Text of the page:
The standard bearer for the mainframe today (2H 2020) is the IBM Z, which is supports multiple operating systems (running simultaneously on the same hardware) including z/OS (grandson of MVS), z/VM, z/VSE, z/TPF and Linux together with a raft of IBM and Independent Software Vendors (ISV) software to round out the IBM Z as offering business solutions and not simply a collection of products. It is definitely not an old mainframe with a new coat of paint; it has radical new features whilst retaining its compatibility with older models of mainframes.
The programme for IBM Z education laid out below seems totally unnecessary for a ’dead’ system, doesn’t it? Read on and learn.
Education and training [IBM Z]
The larger (enterprise class) model of the IBM Z (z15) is about the size of a two stand-up refrigerators (side by side), compared with the large real estate (tennis court) of the older mainframes and their control equipment. They are also orders of magnitude greater in numerical aspects such as memory, power, storage, throughput and other performance and processing attributes compared to their predecessors. In particular the RAS (reliability, availability, serviceability) introduced in early mainframes remains, but in advanced form in modern mainframes.
I shouldn’t tell you this but years ago, IBM was divided into DSD (data systems division – large systems) and GSD (general systems division – smaller systems) and there was friendly rivalry between them. However, behind GSD’s backs, DSD called them the toy factory.
Mainframers are a proud race with good reason to be so.
- Pervasive encryption, even across hybrid cloud
- Up to 40 TB memory
- Up to 190 cores
- Forward Error Correction
- ‘Instant’ recovery
- High availability and resilience
- Mind-boggling performance
The pervasive encryption feature is an interesting aid to security. It has been found that less than 3% of all data breaches or other cyber damage occur on encrypted systems.
In summary, the z15 mainframe and its siblings, z13 and z14, are the incredible hulks of the computing world whilst having the strength of Popeye, the speed of Usain Bolt, plus the good looks of the late Muhammad Ali, making them ‘The Greatest’ for heavy-lifting work.
IBM Z Systems
The Teak Tough Mainframe
‘Mainframes are also resilient when it comes to disaster recovery. Santalucia told the story of an insurance company located in lower Manhattan, within sight of the East River. The company operated a large data center in a basement that among other things housed a mainframe backed up to another mainframe located in Upstate New York. When Hurricane Sandy hit in 2012, the data center flooded, electrocuting two employees and destroying all of the servers, including the mainframe. But the mainframe’s workload was restored within 24 hours from the remote backup.
The x86 machines were all destroyed, and the data was never recovered. But why weren’t they also backed up?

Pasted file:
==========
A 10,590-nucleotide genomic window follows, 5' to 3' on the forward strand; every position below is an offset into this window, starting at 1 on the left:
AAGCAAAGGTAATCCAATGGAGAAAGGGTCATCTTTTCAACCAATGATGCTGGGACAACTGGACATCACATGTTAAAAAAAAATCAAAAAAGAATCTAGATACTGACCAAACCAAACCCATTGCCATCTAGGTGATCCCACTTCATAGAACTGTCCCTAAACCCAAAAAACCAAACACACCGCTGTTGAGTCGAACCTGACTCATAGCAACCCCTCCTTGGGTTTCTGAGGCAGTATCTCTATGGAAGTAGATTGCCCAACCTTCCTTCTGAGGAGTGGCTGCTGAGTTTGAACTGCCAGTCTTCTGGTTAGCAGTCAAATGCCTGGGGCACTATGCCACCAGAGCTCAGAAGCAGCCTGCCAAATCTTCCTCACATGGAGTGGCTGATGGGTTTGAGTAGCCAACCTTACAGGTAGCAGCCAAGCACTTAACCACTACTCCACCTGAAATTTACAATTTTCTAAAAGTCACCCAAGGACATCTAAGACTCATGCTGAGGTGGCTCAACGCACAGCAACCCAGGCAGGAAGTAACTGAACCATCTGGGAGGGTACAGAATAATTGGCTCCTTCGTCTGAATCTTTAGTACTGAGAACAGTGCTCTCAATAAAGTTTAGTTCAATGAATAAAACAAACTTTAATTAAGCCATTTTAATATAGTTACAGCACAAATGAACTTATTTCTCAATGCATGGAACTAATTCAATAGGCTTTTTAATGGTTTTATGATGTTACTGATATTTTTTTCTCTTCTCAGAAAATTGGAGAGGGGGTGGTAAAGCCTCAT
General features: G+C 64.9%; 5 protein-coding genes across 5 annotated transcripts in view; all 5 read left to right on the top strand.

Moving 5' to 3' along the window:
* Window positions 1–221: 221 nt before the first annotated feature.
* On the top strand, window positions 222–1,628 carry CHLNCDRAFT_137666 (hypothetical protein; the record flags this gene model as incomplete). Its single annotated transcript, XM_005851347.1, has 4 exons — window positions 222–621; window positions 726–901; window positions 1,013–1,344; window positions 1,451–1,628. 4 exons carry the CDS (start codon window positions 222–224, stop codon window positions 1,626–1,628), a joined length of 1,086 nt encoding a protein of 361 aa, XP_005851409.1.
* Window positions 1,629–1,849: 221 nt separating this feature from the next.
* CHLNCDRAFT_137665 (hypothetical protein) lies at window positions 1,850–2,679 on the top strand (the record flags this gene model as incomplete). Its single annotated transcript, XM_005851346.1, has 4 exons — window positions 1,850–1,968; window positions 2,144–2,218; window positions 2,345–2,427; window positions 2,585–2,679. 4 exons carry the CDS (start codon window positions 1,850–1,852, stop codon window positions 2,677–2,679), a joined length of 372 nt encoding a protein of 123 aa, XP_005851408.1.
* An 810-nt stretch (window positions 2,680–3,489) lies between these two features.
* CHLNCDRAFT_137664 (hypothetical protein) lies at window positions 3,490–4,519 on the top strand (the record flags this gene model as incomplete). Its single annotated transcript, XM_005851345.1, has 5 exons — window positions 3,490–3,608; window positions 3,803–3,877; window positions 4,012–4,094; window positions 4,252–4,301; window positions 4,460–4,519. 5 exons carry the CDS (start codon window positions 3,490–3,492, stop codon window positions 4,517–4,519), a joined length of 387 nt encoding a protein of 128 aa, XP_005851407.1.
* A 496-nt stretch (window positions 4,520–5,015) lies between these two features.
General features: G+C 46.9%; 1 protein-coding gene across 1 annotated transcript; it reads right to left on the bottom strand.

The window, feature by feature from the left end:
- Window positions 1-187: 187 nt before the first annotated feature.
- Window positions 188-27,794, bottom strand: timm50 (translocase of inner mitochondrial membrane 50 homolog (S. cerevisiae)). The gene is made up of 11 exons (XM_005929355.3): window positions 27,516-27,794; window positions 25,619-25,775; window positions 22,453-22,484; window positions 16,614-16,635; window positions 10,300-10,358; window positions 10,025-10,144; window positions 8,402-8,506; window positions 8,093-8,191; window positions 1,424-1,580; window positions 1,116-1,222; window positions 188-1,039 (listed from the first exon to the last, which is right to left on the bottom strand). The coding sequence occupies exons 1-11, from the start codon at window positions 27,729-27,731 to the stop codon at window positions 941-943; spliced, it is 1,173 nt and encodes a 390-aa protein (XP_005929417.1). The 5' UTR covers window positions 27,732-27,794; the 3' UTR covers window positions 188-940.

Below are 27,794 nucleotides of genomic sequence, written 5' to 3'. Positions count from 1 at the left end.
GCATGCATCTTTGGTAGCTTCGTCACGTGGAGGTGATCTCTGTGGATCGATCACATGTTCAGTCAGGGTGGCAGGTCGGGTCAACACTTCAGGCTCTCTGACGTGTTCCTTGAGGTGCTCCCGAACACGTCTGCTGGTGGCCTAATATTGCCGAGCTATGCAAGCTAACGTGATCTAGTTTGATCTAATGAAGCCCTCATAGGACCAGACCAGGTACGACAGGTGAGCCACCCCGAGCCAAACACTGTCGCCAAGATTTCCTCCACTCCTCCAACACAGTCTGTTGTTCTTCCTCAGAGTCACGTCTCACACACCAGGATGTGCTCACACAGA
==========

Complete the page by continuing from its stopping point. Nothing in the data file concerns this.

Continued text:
“The reason they didn’t do this disaster recovery the same way they did with the mainframe was because it was too expensive to have a mirror of all those distributed servers someplace else,” he explained. “With the mainframe, you can have another mainframe as an insurance policy that’s lower in price, called Capacity BackUp, and it just sits there idling until something like this happens.”
Mainframes are also evidently tough as nails. Santalucia told another story in which a data center in Japan was struck by an earthquake strong enough to destroy all of its x86 machines. The center’s one mainframe fell on its side but continued to work.’
The mainframe comes into its own financially when you consolidate some 20-30 x86 servers, as the reference link above tells us, along with others.
- ‘Executives and technical professionals have a high opinion of the mainframe, and they’re putting it to work more and more to support digital business. In the BMC survey, 90 percent of respondents see the mainframe as a platform for new growth and long-term applications. Optimism about the future of the platform is also evident in the expanding role of the mainframe – 68 percent of respondents expect MIPS to grow— the highest growth outlook in the 15-year history of this survey. Two-thirds of extra-large shops currently have more than half of their data in mainframe environments, further demonstrating the key role the platform plays in current and future digital business.’
Driving Digital Success with the Mainframe
The report concludes as below.
The mainframe is front-and-center in today’s digital business environment, viewed as a valuable, growing, and evolving platform by IT professionals and executives. The results of the 2020 BMC Mainframe Survey underscore three key themes that define the current mainframe agenda: adapt, automate, and secure.’